Spartanburg in Spartanburg County, South Carolina — The American South (South Atlantic)
Spartanburg Historic District
Department of Archives
of Historic Places
Location. 34° 56.967′ N, 81° 55.867′ W. Marker is in Spartanburg, South Carolina, in Spartanburg County. Marker is at the intersection of East Main Street and North Church Street (U.S. 221), on the right when traveling east on East Main Street. Touch for map. Marker is at or near this postal address: 102-116 East Main Street, Spartanburg SC 29306, United States of America.
Other nearby markers. At least 10 other markers are within walking distance of this marker. Pink Anderson / The Marshall Tucker Band (within shouting distance of this marker); Hank Garland / Johnny Blowers (about 300 feet away, measured in a direct line); Walter Hyatt / DesChamps Hood (about 500 feet away); Daniel Morgan Monument (about 600 feet away); William Walker / Clara Smith (about 600 feet away); 156 West Main Street (about 700 feet away); Don Reno/The Blue Ridge Quartet (about 700 feet away); Spartanburg Town Clock (about 800 feet away); Spartanburg Water Works (approx. 0.2 miles away); Cantrell Wagon Building (approx. 0.2 miles away). Touch for a list and map of all markers in Spartanburg.
Also see . . . Spartanburg Historic District (Submitted on May 6, 2012, by Brian Scott of Anderson, South Carolina.)
1. The Belk-Hudson/Palmetto Building (ca. 1880) - National Register Nomination Form (1999)
The Belk-Hudson Department Store operated in this building for many years before closing and moving to another location. Originally known as the Palmetto Building, this three-story-over-basement building was constructed ca. 1880 and housed many Spartanburg businesses such as the Cecil Business School and the Central National Bank. In 1959 the original brick was covered with interlocking metal panels which masked the upper stories, and the storefronts were also altered with the application of new materials. The interlocking panels were removed in March 1998. Though the first and second floor interiors have been significantly altered, the third floor interior remains intact, with ca. 1880 office partitions, wainscoting, and decorative woodwork. The arched windows have not been changed and still possess some of their transoms and one-over-one sash windows. With the original
The Belk-Hudson/Palmetto Building is part of a large commercial block located in the heart of the city. The building is "L"-shaped and three stories in height with six vertical divisions on North Church Street and six vertical divisions on East Main Street. Most of the vertical divisions contain three window bays. The building is constructed of brick and stone with corbelled brickwork and granite belt courses. Behind the building's parapet is a typical shed-like built-up commercial roof. The structural system is a combination of steel and wood framing. On the East Main Street facade a stairway accesses the second and third floors through a pilastered arched doorway. The first floor has four commercial bays on East Main Street and three commercial bays on North Church Street. Windows on the second floor have granite lintels and all windows on the third floor are fully arched. Above these windows,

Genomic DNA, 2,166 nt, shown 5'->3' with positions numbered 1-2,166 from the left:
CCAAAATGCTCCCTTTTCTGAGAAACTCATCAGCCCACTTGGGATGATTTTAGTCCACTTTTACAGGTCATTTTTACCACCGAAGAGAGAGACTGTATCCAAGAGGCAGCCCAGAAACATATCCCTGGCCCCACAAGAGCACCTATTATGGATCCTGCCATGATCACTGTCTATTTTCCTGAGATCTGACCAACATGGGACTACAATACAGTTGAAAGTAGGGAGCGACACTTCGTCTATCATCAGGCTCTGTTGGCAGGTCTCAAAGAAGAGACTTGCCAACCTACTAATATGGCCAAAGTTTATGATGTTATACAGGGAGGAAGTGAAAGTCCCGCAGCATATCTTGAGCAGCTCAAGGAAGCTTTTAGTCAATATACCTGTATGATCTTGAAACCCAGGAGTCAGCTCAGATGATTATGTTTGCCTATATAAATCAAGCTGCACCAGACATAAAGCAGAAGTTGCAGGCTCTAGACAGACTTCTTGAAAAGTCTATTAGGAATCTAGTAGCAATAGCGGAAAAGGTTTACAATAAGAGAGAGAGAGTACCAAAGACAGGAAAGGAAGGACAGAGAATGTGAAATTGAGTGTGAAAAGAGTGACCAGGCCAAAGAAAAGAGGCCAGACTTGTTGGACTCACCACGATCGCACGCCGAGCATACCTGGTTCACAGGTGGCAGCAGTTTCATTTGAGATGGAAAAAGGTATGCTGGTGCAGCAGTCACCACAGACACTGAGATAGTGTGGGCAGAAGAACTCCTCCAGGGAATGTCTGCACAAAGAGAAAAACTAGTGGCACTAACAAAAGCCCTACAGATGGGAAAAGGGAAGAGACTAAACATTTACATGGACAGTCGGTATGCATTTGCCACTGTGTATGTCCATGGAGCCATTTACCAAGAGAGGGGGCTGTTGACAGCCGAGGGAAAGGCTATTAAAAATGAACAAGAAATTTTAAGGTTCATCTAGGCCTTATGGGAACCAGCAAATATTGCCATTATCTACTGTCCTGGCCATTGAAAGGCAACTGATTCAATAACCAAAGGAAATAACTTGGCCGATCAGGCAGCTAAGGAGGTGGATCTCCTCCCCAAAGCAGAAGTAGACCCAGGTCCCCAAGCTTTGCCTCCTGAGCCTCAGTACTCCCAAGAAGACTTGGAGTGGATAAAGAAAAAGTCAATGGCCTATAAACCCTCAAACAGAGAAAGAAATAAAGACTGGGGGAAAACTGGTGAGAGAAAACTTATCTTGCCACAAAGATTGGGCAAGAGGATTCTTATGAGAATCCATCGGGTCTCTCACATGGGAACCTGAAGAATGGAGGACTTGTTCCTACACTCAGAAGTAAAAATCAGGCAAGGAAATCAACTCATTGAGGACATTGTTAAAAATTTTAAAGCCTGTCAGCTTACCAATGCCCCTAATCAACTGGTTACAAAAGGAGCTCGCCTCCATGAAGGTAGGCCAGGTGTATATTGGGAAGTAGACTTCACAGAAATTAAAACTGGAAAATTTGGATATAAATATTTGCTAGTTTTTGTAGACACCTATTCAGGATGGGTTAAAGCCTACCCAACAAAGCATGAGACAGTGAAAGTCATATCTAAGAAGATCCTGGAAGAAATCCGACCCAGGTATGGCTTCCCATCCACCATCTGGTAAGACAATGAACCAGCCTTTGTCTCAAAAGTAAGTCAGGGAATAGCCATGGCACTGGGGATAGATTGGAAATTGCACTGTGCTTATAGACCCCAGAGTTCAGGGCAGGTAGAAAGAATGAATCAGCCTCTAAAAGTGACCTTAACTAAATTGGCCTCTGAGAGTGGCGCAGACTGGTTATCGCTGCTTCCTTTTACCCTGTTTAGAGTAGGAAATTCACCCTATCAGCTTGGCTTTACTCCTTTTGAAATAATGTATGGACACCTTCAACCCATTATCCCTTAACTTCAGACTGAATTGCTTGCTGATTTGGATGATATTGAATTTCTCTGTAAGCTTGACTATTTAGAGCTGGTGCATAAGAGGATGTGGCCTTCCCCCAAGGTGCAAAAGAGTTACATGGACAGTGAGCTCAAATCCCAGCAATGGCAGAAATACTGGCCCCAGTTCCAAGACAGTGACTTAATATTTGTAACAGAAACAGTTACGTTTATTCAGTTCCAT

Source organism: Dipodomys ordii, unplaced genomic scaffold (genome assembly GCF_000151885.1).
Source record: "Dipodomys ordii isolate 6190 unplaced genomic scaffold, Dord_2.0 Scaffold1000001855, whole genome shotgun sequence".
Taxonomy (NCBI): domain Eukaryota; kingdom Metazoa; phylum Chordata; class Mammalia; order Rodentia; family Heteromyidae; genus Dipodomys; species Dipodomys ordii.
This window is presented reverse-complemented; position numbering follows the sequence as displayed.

fragments of the original egg-and-dart crown molding is still visible. Interior features include beaded board wainscoting with rondel-ornamented rail, bracketed mantelpieces, door casings with glazed transoms, doors on the second and third floors, original pine and marble flooring, and some of the decorative pressed metal ceilings. The first floor was renovated more than once during the period ca. 1950-ca. 1970 as a large department store. The exterior was covered with metal panels ca. 1959 that were removed in 1998. The second and third floors remain largely unchanged except for the removal of most of the original window frames. Moderate deterioration has occurred on the second and third floors due to a few roof leaks.
— Submitted May 6, 2012, by Brian Scott of Anderson, South Carolina.
Categories. • Notable Buildings •
Credits. This page was last revised on June 16, 2016. This page originally submitted on May 6, 2012, by Brian Scott of Anderson, South Carolina. This page has been viewed 342 times since then. Photos: 1, 2, 3. submitted on May 6, 2012, by Brian Scott of Anderson, South Carolina.